The key to this all working so well is primarily the white hot chemistry between it’s two insanely lovable leads – Keanu Reeves is young, dumb and full of gun as the headstrong, yet hugely respectful Traven (“You drove very well!”) and Sandra Bullock utterly steals the film with the heroically sassy Annie. Considering that the majority of their dialogue is looped (they’re filming on an actual moving bus), their lines spark off each other all over the place like a downed power line in a lightning storm.
Oh, and speaking of lines… Speed boasts some of the glorious over the top one liners in a genre fucking LOADED with them. “Anything else keeping the elevator from falling?” Asks Joe Morton’s Captain, not unreasonably during the prologue “Yeah, the basement.” dead-pans Jack, apparently blissfully unaware that stating that is somewhat of a dick move.
But then, nothing is too overblown for this movie – from Jack Traven’s entrance in his car that’s virtually launched over the audience like the Star Destroyer in the opening shot from Star Wars, to the magnificent, ramped up villainy of Dennis Hopper (who stabs a poor fucker in the ear with a screwdriver mere seconds after being introduced) who hams things up mercilessly and creating the gold standard for every serious actor whoever “sold out” and played a bad guy in a big Hollywood movie.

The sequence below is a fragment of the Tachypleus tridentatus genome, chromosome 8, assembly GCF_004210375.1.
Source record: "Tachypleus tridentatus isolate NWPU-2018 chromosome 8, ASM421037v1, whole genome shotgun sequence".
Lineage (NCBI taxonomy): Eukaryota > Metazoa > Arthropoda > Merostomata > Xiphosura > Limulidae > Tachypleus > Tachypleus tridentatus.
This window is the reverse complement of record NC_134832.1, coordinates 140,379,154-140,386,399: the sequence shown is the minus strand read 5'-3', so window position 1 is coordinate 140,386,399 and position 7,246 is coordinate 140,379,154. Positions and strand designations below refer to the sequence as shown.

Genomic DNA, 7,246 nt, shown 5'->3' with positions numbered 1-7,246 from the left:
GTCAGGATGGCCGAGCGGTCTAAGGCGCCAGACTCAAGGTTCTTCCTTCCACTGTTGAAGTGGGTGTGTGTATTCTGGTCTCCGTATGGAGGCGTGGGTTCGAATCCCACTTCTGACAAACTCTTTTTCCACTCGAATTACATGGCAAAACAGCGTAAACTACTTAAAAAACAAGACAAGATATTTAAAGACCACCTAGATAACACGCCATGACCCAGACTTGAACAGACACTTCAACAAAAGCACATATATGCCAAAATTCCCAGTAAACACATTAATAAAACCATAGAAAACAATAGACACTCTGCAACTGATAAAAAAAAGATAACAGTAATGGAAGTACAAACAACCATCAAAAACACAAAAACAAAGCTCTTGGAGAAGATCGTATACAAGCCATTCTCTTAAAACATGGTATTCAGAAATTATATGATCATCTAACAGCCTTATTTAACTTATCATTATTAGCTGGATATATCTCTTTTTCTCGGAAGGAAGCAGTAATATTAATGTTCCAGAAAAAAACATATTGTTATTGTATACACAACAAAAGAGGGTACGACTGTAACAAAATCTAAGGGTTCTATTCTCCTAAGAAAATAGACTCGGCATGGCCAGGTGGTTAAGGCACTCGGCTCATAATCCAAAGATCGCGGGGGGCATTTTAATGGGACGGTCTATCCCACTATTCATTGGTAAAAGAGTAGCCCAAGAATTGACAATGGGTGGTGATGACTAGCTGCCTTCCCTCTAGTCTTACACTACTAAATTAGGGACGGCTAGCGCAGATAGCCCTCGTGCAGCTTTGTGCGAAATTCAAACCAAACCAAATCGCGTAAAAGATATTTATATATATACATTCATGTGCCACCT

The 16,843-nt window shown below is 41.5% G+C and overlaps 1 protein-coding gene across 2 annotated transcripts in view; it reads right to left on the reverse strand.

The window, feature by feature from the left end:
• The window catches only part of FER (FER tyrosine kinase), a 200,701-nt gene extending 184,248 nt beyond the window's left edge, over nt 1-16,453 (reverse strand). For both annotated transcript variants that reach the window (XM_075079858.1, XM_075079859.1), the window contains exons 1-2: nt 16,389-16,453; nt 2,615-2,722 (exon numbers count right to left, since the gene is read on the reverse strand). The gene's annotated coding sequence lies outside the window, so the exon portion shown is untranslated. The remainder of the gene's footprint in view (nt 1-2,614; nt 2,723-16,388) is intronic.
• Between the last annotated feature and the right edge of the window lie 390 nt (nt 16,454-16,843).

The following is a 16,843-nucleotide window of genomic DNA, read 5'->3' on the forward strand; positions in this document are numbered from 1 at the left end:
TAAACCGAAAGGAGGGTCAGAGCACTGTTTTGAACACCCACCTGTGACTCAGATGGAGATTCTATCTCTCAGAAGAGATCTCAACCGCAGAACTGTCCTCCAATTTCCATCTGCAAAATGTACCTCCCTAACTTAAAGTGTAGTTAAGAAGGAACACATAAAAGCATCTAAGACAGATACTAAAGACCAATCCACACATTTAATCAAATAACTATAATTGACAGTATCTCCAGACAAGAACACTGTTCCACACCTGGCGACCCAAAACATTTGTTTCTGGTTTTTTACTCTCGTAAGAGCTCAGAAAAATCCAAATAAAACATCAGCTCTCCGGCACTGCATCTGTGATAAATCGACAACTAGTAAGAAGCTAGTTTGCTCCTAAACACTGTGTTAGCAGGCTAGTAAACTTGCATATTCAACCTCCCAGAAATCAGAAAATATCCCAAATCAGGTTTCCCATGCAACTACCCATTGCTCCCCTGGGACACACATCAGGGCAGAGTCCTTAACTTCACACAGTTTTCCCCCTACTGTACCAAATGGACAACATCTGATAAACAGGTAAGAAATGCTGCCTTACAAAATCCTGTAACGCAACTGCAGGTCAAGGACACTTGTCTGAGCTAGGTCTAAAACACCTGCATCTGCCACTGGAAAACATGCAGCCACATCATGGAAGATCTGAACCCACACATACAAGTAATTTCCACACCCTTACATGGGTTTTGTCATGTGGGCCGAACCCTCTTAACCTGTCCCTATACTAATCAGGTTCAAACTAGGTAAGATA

In fact it’s the battle between Howard’s barking mad intelligence and Jack’s bravado and luck that’s the other driving force of the movie which manages to make the super-humanly virile Reeves the underdog as it’s established that Traven isn’t exactly the brightest bulb in the set but has a set of brass balls the size of space hoppers which barely allows him to keep up.